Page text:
The housing market is levelling out again in terms of stability and being able to proceed with home purchases in a way that’s more familiar, we wanted to know what people were seeing as obstacles to homeownership so that we could help build a basis for a stronger 2021.
We ran a public opinion survey to hundreds of people involved in a finance advice forum who by their own admission found saving for a deposit difficult.
What were the top reasons for buyers (particularly first-time buyers) finding buying a home difficult?
What Did We Find?
Taking into account hundreds of very personal accounts of struggles with savings, the most common fell into one of these categories.
1️⃣ The huge void between house price rises and stagnant wages.
3️⃣ Constantly changing goalposts for deposit %’s and products available.
4️⃣ Family – You can’t predict where you might be in 5 years.
6️⃣ Financial commitments impacting affordability.
7️⃣ Being single (and the 4.5x salary lending limit.)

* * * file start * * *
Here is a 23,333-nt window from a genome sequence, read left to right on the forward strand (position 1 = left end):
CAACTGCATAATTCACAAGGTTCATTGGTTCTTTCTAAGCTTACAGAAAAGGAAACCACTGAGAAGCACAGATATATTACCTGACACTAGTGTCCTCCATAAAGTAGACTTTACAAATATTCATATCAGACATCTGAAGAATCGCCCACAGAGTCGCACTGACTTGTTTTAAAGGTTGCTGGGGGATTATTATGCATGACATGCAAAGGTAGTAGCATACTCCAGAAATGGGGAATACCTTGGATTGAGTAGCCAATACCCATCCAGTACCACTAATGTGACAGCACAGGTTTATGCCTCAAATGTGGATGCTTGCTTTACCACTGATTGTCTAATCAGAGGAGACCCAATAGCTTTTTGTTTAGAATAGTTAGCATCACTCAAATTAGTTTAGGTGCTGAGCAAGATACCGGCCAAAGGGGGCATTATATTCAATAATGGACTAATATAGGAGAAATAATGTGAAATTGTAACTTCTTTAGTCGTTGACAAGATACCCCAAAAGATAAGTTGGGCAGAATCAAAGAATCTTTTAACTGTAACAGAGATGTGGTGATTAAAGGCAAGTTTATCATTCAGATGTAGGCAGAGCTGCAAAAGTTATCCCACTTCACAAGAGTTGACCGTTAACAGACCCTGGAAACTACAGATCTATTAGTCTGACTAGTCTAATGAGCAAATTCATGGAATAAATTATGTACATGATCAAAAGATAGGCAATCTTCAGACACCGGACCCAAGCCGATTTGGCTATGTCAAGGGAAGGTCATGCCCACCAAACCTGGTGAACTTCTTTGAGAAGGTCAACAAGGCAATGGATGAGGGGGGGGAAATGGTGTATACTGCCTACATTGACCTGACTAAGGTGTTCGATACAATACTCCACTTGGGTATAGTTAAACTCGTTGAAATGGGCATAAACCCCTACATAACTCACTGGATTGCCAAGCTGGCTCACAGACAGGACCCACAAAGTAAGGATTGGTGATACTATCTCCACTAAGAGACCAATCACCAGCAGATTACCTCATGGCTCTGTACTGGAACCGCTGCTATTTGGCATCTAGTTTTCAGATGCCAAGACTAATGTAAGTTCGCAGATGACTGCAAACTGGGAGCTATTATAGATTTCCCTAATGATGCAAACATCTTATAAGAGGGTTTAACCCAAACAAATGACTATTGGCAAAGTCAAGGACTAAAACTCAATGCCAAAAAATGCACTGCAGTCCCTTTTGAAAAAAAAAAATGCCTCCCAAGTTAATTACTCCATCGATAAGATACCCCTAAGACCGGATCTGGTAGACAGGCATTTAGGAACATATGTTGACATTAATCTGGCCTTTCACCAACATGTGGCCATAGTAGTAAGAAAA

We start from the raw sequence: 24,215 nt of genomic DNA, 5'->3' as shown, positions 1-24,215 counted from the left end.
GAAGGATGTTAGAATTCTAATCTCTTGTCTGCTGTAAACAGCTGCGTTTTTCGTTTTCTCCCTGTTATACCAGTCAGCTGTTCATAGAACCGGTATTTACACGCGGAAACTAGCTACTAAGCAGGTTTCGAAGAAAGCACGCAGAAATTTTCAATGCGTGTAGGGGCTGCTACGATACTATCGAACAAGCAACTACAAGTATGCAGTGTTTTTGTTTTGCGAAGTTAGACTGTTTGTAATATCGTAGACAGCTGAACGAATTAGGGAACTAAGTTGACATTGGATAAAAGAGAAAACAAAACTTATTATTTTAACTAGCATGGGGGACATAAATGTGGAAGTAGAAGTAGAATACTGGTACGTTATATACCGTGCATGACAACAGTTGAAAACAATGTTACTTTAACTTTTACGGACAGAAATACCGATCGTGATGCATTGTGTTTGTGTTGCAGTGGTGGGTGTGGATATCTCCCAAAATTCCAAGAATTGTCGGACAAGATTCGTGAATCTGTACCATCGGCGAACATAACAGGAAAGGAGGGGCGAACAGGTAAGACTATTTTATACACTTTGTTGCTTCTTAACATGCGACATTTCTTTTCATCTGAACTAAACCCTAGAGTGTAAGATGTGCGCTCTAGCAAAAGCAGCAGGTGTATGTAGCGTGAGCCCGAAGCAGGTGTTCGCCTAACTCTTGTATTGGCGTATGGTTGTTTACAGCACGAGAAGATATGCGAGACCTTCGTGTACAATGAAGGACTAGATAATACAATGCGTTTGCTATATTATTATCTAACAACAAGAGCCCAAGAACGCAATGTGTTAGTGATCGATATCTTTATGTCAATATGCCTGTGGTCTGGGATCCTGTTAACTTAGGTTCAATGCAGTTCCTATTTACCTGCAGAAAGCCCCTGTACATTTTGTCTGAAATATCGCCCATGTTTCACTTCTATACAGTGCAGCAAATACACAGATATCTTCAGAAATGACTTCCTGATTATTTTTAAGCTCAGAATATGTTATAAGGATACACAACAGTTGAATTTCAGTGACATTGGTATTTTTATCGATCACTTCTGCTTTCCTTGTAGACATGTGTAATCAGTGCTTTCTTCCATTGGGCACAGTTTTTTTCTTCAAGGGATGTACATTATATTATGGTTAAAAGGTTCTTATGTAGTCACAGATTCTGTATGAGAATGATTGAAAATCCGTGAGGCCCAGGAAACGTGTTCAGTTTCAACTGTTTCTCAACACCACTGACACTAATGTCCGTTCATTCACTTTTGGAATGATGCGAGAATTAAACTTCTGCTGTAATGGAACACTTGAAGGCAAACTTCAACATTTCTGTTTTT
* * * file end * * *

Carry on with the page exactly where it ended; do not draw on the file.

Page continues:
8️⃣ Pressures from social media to “have it all”.
Other issues included lack of financial education, impulse purchases and choosing short term purchases over longer-term saving.
When you look at these reasons in more depth and over a longer period of time, it’s clear to see that many people feel stuck when it comes to having the disposable income to save for a deposit, and this list will feel relatable for a lot of people who have gone through the process of getting a mortgage.
Many are not fortunate enough to be able to live with parents, friends or relatives to allow them to save up, and it’s quite clear that this is impacting savings. In fact, a YouGov survey found that although 1 in 5 renters were saving for a deposit, over a third (36%) currently have savings of £500 or less. A quarter of respondents claimed to be renters also stated they had less than £125 of disposable household income each month, and 14% said they had none at all – a huge issue. With the average deposit in today’s market at around 20%, it’s easy to see why many are some way off being in a position to buy.
*This focus group study was conducted online and allowed anonymity where respondents felt more comfortable to share their situation.